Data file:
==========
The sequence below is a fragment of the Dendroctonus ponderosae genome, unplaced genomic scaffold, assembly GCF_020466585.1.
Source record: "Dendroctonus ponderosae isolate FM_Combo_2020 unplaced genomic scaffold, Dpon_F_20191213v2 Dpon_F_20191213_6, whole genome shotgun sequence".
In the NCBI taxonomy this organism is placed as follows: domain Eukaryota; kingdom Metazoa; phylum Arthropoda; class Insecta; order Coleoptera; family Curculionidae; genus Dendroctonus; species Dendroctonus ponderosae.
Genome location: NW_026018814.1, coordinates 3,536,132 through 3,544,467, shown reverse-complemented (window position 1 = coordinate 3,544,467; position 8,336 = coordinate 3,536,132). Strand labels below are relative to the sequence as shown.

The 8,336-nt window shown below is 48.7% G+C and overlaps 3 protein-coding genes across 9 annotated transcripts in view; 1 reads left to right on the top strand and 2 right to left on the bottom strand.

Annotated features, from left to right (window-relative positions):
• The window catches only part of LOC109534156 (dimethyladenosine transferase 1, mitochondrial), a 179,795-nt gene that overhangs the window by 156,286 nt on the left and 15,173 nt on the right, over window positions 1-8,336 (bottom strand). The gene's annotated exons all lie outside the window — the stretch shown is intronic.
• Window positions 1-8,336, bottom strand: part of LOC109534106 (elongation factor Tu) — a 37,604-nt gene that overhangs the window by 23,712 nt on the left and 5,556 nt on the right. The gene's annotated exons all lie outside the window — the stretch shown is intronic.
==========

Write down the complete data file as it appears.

The sequence below is a fragment of the Dendroctonus ponderosae genome, unplaced genomic scaffold, assembly GCF_020466585.1.
Source record: "Dendroctonus ponderosae isolate FM_Combo_2020 unplaced genomic scaffold, Dpon_F_20191213v2 Dpon_F_20191213_6, whole genome shotgun sequence".
In the NCBI taxonomy this organism is placed as follows: domain Eukaryota; kingdom Metazoa; phylum Arthropoda; class Insecta; order Coleoptera; family Curculionidae; genus Dendroctonus; species Dendroctonus ponderosae.
Genome location: NW_026018814.1, coordinates 3,536,132 through 3,544,467, shown reverse-complemented (window position 1 = coordinate 3,544,467; position 8,336 = coordinate 3,536,132). Strand labels below are relative to the sequence as shown.

The 8,336-nt window shown below is 48.7% G+C and overlaps 3 protein-coding genes across 9 annotated transcripts in view; 1 reads left to right on the top strand and 2 right to left on the bottom strand.

Annotated features, from left to right (window-relative positions):
• The window catches only part of LOC109534156 (dimethyladenosine transferase 1, mitochondrial), a 179,795-nt gene that overhangs the window by 156,286 nt on the left and 15,173 nt on the right, over window positions 1-8,336 (bottom strand). The gene's annotated exons all lie outside the window — the stretch shown is intronic.
• Window positions 1-8,336, bottom strand: part of LOC109534106 (elongation factor Tu) — a 37,604-nt gene that overhangs the window by 23,712 nt on the left and 5,556 nt on the right. The gene's annotated exons all lie outside the window — the stretch shown is intronic.